Serenity Now: Grieg

One of my inspirations for this series on Emotion in Classical Music was listening to the local Classical radio station’s “Road Rage Remedy.” On weekdays, at 7:20am and 5:20pm, they play a piece of Classical music that creates a serene atmosphere in the car. When listening to this music in the height of rush hour, it is difficult to get upset when someone cuts me off, breezes by on the shoulder, waits to merge until the last second, or drives slowly in the left lane. If I turn up the volume in my car, I can’t even hear the road or engine noise. It is quite pleasant.

Edvard Grieg‘s (1843-1907) Lyric Pieces for Solo Piano are an example of a Road Rage Remedy. The piano can be an incredibly calming instrument. It’s something about the way those hammers hit the strings that draws my ear. Pianos can sound like wind, rushing or bubbling water, a car engine, a full orchestra, a woman’s voice, or even children playing,

The tone in Arietta from Book 1 of the Lyric Pieces reminds me of my son, Bennett. He is eight months old and has a playful, innocent, content character (most of the time). In fact, it is not uncommon for the unique character of a piece of Classical music to remind me of specific people I know, famous people, or figures in history. Assigning a theme song to a specific person is called a leitmotif. It first appeared in Wagner’s operas and has been used in countless contexts, from Peter and the Wolf to Star Wars. I would love to do a series on leitmotif in the future.

I have put together a slide show to go with today’s clip. The serene atmosphere in the Lyric Piece is achieved again with a soft dynamic, a slow tempo, major chords, some rubato (the changes in speed at which the song is played), and the fact that it sounds a lot like the song Twinkle Twinkle Little Star. Try singing the words of it to this clip. The rhythm and tempo are the same, but the melody is different. Of course, this was originally composed by Mozart in 1781 as the theme of Twelve Variations on “Ah vous dirai-je, Maman,” a French folksong.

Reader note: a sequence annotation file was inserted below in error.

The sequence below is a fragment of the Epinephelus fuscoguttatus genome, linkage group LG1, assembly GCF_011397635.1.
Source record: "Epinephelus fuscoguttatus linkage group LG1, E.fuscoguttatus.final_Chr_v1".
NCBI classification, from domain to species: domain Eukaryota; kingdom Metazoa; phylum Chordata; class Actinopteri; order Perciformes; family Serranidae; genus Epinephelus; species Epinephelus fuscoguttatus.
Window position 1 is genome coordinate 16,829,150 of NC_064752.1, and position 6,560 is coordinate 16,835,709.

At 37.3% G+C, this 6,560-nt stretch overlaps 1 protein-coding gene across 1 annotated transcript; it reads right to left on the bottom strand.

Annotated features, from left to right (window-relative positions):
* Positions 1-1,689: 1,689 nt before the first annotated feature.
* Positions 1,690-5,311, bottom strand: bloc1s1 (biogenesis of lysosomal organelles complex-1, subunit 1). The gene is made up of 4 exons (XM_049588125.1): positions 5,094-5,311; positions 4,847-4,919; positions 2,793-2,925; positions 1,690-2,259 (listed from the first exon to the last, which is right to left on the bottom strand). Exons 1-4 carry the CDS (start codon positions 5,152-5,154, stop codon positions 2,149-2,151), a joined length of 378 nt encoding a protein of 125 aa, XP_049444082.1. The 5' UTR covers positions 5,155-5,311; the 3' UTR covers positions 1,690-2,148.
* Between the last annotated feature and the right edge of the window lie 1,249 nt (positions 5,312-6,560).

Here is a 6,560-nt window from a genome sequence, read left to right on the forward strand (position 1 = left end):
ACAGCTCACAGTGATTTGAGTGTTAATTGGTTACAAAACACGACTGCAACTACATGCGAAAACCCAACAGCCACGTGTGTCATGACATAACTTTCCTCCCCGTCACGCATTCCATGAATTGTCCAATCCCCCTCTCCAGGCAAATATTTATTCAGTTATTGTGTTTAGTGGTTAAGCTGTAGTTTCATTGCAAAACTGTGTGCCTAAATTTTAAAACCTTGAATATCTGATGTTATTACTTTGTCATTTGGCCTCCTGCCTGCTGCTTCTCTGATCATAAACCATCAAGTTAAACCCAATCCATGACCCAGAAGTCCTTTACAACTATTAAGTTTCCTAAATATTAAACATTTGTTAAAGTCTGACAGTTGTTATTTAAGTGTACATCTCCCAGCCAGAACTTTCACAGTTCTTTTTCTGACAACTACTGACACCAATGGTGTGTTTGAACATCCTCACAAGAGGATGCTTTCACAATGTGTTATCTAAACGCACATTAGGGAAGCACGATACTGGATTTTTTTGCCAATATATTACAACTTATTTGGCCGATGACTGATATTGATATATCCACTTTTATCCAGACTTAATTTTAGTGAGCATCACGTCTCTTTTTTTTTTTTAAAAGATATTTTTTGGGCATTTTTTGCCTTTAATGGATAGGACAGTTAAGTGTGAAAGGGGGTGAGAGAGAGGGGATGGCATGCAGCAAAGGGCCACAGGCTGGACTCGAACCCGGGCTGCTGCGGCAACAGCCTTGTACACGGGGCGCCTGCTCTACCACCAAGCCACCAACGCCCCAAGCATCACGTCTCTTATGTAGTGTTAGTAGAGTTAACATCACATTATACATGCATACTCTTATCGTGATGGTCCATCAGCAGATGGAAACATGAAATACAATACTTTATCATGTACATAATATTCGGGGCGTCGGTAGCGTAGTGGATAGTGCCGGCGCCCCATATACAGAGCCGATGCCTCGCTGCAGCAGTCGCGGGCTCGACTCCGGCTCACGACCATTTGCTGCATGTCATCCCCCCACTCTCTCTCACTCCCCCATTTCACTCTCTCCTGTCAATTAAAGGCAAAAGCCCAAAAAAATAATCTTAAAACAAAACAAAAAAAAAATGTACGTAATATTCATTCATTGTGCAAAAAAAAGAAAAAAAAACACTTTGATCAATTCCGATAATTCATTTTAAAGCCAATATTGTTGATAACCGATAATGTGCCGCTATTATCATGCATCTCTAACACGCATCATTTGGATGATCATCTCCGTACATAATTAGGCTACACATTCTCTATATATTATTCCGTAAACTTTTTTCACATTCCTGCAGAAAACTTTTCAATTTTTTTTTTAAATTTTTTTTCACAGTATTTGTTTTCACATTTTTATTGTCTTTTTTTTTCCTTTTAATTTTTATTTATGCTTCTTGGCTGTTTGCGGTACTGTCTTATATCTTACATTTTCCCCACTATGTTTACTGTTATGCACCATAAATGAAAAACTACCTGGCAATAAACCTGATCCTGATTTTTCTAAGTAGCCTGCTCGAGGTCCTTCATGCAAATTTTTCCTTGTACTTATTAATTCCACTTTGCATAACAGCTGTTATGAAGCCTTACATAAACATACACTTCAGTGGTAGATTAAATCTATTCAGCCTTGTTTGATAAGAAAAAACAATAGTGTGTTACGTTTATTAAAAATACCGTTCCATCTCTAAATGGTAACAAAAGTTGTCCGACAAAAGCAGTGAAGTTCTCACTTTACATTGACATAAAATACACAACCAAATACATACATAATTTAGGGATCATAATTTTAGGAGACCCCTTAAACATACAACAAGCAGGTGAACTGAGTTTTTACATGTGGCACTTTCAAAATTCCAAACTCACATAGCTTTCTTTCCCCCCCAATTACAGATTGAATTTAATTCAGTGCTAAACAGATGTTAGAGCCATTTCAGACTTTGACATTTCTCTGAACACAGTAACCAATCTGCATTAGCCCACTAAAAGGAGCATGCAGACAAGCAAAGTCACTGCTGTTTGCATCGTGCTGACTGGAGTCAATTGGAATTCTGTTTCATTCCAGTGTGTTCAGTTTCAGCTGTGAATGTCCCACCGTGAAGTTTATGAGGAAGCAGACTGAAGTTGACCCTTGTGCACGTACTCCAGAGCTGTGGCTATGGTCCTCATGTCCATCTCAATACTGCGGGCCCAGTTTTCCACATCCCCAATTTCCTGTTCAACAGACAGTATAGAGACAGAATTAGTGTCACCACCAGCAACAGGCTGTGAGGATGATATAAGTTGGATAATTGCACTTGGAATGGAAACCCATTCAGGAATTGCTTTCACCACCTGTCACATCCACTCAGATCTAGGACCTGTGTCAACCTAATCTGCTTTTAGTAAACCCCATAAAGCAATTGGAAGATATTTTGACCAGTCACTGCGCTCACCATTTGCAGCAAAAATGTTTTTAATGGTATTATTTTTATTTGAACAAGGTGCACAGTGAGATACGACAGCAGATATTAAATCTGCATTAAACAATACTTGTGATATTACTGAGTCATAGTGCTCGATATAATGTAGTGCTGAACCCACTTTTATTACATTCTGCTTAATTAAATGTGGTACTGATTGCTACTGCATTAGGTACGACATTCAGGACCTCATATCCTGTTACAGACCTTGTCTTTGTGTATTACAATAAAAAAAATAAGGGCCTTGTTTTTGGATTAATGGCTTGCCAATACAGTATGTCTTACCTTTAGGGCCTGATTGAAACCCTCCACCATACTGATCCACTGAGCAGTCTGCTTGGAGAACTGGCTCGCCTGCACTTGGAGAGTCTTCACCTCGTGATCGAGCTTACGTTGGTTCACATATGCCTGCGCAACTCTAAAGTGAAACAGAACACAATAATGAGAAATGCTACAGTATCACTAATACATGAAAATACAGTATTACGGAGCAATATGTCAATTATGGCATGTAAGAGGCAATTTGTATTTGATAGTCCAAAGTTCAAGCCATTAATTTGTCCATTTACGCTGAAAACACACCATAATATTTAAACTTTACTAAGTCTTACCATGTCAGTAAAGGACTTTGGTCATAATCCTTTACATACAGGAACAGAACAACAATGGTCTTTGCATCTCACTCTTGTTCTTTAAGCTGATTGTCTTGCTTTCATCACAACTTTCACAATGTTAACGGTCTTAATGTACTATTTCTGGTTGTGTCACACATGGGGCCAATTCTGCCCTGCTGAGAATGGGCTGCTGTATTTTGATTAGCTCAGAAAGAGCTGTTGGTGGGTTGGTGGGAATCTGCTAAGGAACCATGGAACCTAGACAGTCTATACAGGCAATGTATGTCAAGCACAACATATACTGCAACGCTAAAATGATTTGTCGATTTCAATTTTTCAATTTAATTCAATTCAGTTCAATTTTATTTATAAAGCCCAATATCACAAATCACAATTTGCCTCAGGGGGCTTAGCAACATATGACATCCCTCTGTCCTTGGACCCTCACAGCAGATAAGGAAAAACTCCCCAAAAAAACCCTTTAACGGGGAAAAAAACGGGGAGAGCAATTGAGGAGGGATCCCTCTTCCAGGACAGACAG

I think next time I’m in sitting in bumper-to-bumper traffic, I’ll put on this music and think about my son, who doesn’t have a care in the world.

Fear after death: Mozart

If you have not taken the time to listen to Wolfgang Amadeus Mozart’s Requiem Mass in D Minor (K. 626), then you have missed out. This is perhaps one of the most profound choral and orchestral works of Classical music. You can get a copy on iTunes or Amazon for $8-10 (click the links to be taken to my recommended recording on each site). Also, if you have seen the movie Amadeus, this clip is described in detail in a scene when Mozart is in his own death bed.

Today’s example of fear and anxiety is a little more vivid. Not only does Mozart share with us the angst of imminent death, but he deals with our fears surrounding death. What will happen to me when I die? Will I go to heaven or hell? Will I really rest in peace? What will dying feel like?

The text and setting to music from today’s clip answers these questions from Mozart’s perspective. The text from the third sequence, Confutatis, is translated from the original Latin below:

When the accused are confounded,
and doomed to flames of woe,
call me among the blessed.
I kneel with submissive heart,
my contrition is like ashes,
help me in my final condition.

The first part of Confutatis definitely conveys these things with disturbing accuracy. What feelings come to mind when you read these words? Accusation. Confounded. Doom. Flames. Woe. The music is in a minor key with a fast tempo, brass, drums, fiery strings, and heavy male vocals.